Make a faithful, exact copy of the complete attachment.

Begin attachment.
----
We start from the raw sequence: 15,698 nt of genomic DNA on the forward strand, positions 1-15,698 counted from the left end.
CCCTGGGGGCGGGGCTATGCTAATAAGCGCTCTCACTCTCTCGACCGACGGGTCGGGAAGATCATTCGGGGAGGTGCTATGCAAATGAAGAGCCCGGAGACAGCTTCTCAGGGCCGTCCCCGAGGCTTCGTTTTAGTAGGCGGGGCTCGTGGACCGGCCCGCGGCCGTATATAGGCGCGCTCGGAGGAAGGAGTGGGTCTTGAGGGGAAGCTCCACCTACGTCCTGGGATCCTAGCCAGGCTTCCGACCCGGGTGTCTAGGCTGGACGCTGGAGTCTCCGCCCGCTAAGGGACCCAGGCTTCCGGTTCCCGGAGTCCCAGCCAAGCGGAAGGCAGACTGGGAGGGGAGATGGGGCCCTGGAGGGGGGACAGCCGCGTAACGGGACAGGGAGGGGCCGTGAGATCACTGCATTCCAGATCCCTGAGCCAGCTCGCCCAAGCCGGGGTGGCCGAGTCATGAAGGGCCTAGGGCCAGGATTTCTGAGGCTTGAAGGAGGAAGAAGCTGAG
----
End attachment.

We start from the raw sequence: 15,698 nt of genomic DNA on the forward strand, positions 1-15,698 counted from the left end.
CCCTGGGGGCGGGGCTATGCTAATAAGCGCTCTCACTCTCTCGACCGACGGGTCGGGAAGATCATTCGGGGAGGTGCTATGCAAATGAAGAGCCCGGAGACAGCTTCTCAGGGCCGTCCCCGAGGCTTCGTTTTAGTAGGCGGGGCTCGTGGACCGGCCCGCGGCCGTATATAGGCGCGCTCGGAGGAAGGAGTGGGTCTTGAGGGGAAGCTCCACCTACGTCCTGGGATCCTAGCCAGGCTTCCGACCCGGGTGTCTAGGCTGGACGCTGGAGTCTCCGCCCGCTAAGGGACCCAGGCTTCCGGTTCCCGGAGTCCCAGCCAAGCGGAAGGCAGACTGGGAGGGGAGATGGGGCCCTGGAGGGGGGACAGCCGCGTAACGGGACAGGGAGGGGCCGTGAGATCACTGCATTCCAGATCCCTGAGCCAGCTCGCCCAAGCCGGGGTGGCCGAGTCATGAAGGGCCTAGGGCCAGGATTTCTGAGGCTTGAAGGAGGAAGAAGCTGAG